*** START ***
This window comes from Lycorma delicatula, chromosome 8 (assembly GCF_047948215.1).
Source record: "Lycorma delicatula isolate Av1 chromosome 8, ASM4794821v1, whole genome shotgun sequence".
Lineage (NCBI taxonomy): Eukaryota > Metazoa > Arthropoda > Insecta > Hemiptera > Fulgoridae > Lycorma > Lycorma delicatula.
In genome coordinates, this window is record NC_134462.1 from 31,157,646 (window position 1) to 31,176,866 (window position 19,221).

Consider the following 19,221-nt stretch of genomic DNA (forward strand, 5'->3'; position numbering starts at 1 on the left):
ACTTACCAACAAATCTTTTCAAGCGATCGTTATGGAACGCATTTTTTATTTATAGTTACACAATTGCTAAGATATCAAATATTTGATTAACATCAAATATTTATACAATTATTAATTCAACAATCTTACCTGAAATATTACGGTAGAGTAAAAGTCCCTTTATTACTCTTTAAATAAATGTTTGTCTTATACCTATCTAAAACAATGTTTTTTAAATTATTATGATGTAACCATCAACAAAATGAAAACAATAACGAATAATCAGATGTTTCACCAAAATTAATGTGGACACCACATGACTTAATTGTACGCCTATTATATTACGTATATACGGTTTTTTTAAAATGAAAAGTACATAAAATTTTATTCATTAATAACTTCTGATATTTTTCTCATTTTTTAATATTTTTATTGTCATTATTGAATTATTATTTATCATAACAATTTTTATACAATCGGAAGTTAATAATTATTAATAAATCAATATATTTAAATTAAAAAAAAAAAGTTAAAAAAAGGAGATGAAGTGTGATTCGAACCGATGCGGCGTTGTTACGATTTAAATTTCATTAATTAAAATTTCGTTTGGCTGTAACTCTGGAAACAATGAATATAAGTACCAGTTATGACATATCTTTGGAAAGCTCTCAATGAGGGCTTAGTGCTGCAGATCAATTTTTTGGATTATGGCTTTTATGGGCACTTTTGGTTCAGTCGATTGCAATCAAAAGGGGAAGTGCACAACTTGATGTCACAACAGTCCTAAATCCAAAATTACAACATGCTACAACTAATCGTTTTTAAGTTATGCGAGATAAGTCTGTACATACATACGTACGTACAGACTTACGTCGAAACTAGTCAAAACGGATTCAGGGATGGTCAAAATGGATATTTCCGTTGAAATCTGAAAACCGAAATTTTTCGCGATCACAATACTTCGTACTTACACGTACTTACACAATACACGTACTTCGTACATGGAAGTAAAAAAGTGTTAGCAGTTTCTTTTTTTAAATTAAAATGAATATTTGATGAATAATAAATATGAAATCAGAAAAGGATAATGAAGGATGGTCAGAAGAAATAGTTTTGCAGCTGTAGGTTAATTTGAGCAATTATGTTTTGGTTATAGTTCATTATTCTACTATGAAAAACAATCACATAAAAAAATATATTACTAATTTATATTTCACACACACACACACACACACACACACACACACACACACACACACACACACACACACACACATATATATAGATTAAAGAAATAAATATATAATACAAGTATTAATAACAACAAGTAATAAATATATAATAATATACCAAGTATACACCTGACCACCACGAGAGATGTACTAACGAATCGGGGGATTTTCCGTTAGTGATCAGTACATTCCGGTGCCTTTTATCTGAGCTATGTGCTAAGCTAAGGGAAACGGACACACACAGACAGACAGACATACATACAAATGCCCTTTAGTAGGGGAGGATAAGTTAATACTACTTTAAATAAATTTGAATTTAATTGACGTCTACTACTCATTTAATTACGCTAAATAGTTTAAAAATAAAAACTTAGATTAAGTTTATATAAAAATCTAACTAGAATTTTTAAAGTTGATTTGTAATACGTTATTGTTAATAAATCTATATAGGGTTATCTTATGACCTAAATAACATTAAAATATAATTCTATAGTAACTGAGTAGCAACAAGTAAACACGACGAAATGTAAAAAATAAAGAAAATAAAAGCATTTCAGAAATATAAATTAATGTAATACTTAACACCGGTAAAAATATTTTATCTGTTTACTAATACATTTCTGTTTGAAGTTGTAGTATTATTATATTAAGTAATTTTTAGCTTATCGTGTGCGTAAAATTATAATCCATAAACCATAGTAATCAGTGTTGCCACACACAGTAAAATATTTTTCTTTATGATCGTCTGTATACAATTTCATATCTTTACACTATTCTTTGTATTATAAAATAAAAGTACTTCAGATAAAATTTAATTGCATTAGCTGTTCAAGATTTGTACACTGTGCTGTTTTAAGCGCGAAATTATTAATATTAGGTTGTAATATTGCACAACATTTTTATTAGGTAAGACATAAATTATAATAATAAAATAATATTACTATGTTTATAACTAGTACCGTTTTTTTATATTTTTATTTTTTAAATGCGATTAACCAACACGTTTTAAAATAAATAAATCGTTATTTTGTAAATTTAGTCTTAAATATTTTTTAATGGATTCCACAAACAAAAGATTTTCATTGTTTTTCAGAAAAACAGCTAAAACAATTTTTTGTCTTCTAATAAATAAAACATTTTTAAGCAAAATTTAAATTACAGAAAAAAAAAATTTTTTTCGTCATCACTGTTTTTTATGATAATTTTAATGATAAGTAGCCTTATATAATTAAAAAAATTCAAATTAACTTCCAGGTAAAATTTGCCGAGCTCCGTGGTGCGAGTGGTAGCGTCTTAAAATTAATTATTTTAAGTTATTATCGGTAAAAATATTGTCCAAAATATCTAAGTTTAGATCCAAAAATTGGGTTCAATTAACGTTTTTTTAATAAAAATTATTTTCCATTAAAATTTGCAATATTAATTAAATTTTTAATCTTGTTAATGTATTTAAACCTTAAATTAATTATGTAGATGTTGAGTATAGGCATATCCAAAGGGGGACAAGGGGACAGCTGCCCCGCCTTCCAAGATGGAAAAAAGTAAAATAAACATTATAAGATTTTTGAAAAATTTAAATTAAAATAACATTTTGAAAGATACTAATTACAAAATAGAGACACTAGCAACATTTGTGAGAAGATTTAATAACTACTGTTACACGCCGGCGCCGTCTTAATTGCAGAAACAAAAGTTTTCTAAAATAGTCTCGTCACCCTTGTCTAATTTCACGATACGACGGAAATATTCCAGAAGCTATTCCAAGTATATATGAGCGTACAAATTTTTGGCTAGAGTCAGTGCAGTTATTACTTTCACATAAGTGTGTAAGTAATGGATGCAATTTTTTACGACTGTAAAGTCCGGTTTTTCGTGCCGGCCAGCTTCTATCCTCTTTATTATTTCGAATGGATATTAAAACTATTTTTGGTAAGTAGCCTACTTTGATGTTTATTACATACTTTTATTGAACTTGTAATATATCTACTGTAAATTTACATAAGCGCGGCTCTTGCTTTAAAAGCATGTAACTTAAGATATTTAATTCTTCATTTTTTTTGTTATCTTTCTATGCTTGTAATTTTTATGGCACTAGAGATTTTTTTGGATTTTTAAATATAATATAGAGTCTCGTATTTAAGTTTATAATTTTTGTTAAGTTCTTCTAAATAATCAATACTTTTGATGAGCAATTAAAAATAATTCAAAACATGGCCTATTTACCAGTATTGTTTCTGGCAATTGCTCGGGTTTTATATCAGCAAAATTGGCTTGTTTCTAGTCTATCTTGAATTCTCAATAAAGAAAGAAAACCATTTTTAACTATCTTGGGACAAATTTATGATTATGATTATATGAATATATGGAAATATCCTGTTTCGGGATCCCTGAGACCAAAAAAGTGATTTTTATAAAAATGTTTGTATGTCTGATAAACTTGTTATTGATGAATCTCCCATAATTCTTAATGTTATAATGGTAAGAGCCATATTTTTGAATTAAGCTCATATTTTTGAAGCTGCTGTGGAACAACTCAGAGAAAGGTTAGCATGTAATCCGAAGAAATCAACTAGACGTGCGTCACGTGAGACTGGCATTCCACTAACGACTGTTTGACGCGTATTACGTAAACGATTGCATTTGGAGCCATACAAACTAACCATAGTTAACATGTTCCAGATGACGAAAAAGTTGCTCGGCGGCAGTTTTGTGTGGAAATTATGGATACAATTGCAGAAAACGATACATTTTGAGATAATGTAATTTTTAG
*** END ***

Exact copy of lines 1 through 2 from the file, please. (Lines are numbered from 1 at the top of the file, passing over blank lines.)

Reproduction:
This window comes from Lycorma delicatula, chromosome 8 (assembly GCF_047948215.1).
Source record: "Lycorma delicatula isolate Av1 chromosome 8, ASM4794821v1, whole genome shotgun sequence".